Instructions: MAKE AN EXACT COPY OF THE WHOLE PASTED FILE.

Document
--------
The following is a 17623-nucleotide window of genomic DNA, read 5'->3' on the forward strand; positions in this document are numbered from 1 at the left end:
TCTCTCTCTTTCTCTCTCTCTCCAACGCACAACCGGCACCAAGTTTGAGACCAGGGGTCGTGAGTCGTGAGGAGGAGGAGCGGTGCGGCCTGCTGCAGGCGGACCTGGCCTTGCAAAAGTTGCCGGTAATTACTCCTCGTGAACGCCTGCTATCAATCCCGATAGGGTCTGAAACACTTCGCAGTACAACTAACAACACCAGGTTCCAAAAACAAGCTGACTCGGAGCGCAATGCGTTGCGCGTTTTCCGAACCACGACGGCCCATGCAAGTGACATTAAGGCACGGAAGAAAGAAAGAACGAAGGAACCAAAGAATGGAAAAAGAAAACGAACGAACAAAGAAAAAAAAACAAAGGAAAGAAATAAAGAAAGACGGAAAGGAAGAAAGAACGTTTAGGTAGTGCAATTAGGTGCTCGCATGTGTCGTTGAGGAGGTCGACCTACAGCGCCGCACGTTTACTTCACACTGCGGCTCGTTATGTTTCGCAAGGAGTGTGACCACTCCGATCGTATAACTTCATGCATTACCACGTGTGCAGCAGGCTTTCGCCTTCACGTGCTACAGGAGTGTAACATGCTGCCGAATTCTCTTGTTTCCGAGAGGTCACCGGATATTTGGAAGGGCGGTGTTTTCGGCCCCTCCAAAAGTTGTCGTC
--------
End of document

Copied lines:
The following is a 17623-nucleotide window of genomic DNA, read 5'->3' on the forward strand; positions in this document are numbered from 1 at the left end:
TCTCTCTCTTTCTCTCTCTCTCCAACGCACAACCGGCACCAAGTTTGAGACCAGGGGTCGTGAGTCGTGAGGAGGAGGAGCGGTGCGGCCTGCTGCAGGCGGACCTGGCCTTGCAAAAGTTGCCGGTAATTACTCCTCGTGAACGCCTGCTATCAATCCCGATAGGGTCTGAAACACTTCGCAGTACAACTAACAACACCAGGTTCCAAAAACAAGCTGACTCGGAGCGCAATGCGTTGCGCGTTTTCCGAACCACGACGGCCCATGCAAGTGACATTAAGGCACGGAAGAAAGAAAGAACGAAGGAACCAAAGAATGGAAAAAGAAAACGAACGAACAAAGAAAAAAAAACAAAGGAAAGAAATAAAGAAAGACGGAAAGGAAGAAAGAACGTTTAGGTAGTGCAATTAGGTGCTCGCATGTGTCGTTGAGGAGGTCGACCTACAGCGCCGCACGTTTACTTCACACTGCGGCTCGTTATGTTTCGCAAGGAGTGTGACCACTCCGATCGTATAACTTCATGCATTACCACGTGTGCAGCAGGCTTTCGCCTTCACGTGCTACAGGAGTGTAACATGCTGCCGAATTCTCTTGTTTCCGAGAGGTCACCGGATATTTGGAAGGGCGGTGTTTTCGGCCCCTCCAAAAGTTGTCGTC